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Customer reviews

3.8 out of 5 stars

on 24 June 2013
There are hundreds of books on management and being a manager, but you will do very well if you read and learn from "Being the Boss". According to the authors, management is difficult because of its inherent paradoxes which you will encounter everyday as a manager. Some of the paradoxes are:

1. You are responsible for what others do. To be successful requires you work through them and with them rather than issue directives.

2. You must both develop your people and evaluate them. Dealing with both being coach and judge presents one of the most difficult and challenging aspects of being the boss.

3. You must make your group a cohesive team without losing sight of the individuals on it.

4. You must sometimes do harm in order to do a greater good. For example when you must lay off people or promote only 1 out of 3 good candidates.

The job of a manager despite the paradoxes is to create in his team a real sense of commitment to the work such that they put in the effort required to achieve great results and care about the results. In order to help you become an effective manager, the authors designed a framework around 3 imperatives: manage yourself, manage your network and manage your team.

Managing yourself deals with the changes required in how you think about yourself and your new role, how to relate to others as a boss and how to influence others. Managing your network deals with how you create your own network and deal effectively with the political side of organizational life. Managing your team is about managing all those in your team for whom you are responsible. It is about creating a high performance team that is more than the sum of the individuals in it.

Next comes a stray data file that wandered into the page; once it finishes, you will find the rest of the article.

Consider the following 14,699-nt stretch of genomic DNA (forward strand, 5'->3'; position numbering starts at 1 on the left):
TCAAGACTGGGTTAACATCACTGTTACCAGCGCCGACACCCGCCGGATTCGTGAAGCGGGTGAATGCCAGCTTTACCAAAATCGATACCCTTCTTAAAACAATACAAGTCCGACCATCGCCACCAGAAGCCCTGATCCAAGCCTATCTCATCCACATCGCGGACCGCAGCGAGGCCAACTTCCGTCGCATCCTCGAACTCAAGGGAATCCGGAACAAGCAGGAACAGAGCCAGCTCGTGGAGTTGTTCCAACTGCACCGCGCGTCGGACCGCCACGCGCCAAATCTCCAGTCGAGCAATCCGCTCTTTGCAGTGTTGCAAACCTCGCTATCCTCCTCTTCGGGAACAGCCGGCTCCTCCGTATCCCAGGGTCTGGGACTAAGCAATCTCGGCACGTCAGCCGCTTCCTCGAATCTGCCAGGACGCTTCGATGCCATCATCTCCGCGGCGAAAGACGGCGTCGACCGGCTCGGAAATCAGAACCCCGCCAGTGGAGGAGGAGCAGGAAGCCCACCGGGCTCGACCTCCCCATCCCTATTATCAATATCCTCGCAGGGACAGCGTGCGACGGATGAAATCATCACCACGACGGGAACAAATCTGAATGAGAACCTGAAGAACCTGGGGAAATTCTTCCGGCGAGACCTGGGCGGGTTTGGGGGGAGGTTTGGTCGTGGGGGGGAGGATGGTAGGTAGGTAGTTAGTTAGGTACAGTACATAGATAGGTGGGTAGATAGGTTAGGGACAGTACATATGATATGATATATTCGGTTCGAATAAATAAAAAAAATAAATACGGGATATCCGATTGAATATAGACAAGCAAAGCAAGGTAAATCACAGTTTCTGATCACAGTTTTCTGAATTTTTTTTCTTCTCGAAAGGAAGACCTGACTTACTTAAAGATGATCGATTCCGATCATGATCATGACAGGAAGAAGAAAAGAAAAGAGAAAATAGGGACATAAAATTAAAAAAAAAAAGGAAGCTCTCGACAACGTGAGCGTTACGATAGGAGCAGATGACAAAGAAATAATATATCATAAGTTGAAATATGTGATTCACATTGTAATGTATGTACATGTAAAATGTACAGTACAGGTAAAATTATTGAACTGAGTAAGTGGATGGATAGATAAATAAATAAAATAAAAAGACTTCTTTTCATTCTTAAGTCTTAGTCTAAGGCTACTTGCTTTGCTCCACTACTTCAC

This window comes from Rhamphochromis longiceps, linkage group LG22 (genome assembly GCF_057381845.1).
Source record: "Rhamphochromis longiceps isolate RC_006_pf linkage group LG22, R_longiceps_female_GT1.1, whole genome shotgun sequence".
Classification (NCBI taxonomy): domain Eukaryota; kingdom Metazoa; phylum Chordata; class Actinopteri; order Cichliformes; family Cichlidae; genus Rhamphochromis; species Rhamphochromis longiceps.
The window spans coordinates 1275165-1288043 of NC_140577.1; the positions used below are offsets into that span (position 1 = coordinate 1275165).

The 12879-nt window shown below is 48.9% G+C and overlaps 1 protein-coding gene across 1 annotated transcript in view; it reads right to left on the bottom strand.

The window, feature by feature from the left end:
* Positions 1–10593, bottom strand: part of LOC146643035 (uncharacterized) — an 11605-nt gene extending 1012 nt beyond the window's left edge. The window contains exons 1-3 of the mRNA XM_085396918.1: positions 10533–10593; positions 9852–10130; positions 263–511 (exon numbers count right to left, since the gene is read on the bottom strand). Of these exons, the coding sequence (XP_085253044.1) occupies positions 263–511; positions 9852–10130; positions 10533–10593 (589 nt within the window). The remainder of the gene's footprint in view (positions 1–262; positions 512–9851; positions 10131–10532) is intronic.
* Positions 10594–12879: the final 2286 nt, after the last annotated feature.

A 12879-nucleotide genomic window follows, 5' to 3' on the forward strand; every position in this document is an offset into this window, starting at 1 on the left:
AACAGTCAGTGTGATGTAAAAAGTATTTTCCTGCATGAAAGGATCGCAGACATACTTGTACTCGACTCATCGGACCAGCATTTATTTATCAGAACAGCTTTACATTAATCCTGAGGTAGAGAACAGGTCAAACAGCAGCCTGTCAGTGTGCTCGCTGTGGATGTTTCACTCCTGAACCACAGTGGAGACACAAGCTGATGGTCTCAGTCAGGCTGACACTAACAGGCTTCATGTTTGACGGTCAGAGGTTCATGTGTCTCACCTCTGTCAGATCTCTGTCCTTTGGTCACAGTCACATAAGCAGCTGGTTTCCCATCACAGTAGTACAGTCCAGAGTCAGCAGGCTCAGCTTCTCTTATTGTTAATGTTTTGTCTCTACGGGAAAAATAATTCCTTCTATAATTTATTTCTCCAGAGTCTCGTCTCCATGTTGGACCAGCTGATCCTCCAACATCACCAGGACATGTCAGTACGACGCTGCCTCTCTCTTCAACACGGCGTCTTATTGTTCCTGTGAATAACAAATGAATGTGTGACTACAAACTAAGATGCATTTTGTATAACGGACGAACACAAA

The rest of the book focused on how to become better at managing the 3 imperatives and also the important role of self-assessment. Throughout the book, readers are encouraged to examine themselves in the light of each imperative and to take responsibility for their development.

Overall, a useful manual on how to be an excellent boss. Highly recommended.
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on 27 February 2017
Audio book is horrendous. Content might be great but the voice reading is so ridiculous it's hard to actually listen to what's being said without being immensely irritated by the affected voice of the read
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on 8 September 2016
good book
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TOP 100 REVIEWERon 22 March 2011
The book's subtitle refers to three imperatives for becoming a great leader and all are essential: Manage yourself, manage your network, and manage your team. The material is organized within three Parts, each devoted to one of the imperatives. Note the sequence. Linda Hill and Kent Lineback are quite correct when suggesting that those who cannot manage themselves effectively cannot manage anyone else effectively. It should also be noted that they are world-class pragmatists. The material they provide in their book is based on a wide and deep body of research on managers' real-world behavior. They skillfully invoke the "journey" metaphor when examining two processes: self-discovery and becoming a great leader. In fact, there is also a third process: helping others to become a great leader.

Credit Hill and Lineback with making skillful use of several reader-friendly devices such as checklists of key points that are inserted and then discussed throughout the narrative. For example, these are provided in the first four chapters:

The eight "inherent paradoxes" of management (Pages16-20)
Why the paradoxes define the fundamental nature of management (20-21)
Most common misconceptions about management (38-43)
Self-audit questions: knowing when and how to use authority (45-48)
Why being both a boss and a friend can be incompatible (52-56)
Competence and Character: The elements of trust (59-70)

Hill and Lineback also provide a Summary at the conclusion of each of the three Parts that serves as a self-assessment with regard to where the reader is at this point in the journey to become a great manager. The questions in each Summary as well as those posed elsewhere serve two separate but interdependent purposes, both of them critically important: They challenge the reader to determine progress re both the journey of self-discovery and the journey of leadership development. The reader is thus actively involved in the dual process, rather than merely reading about it.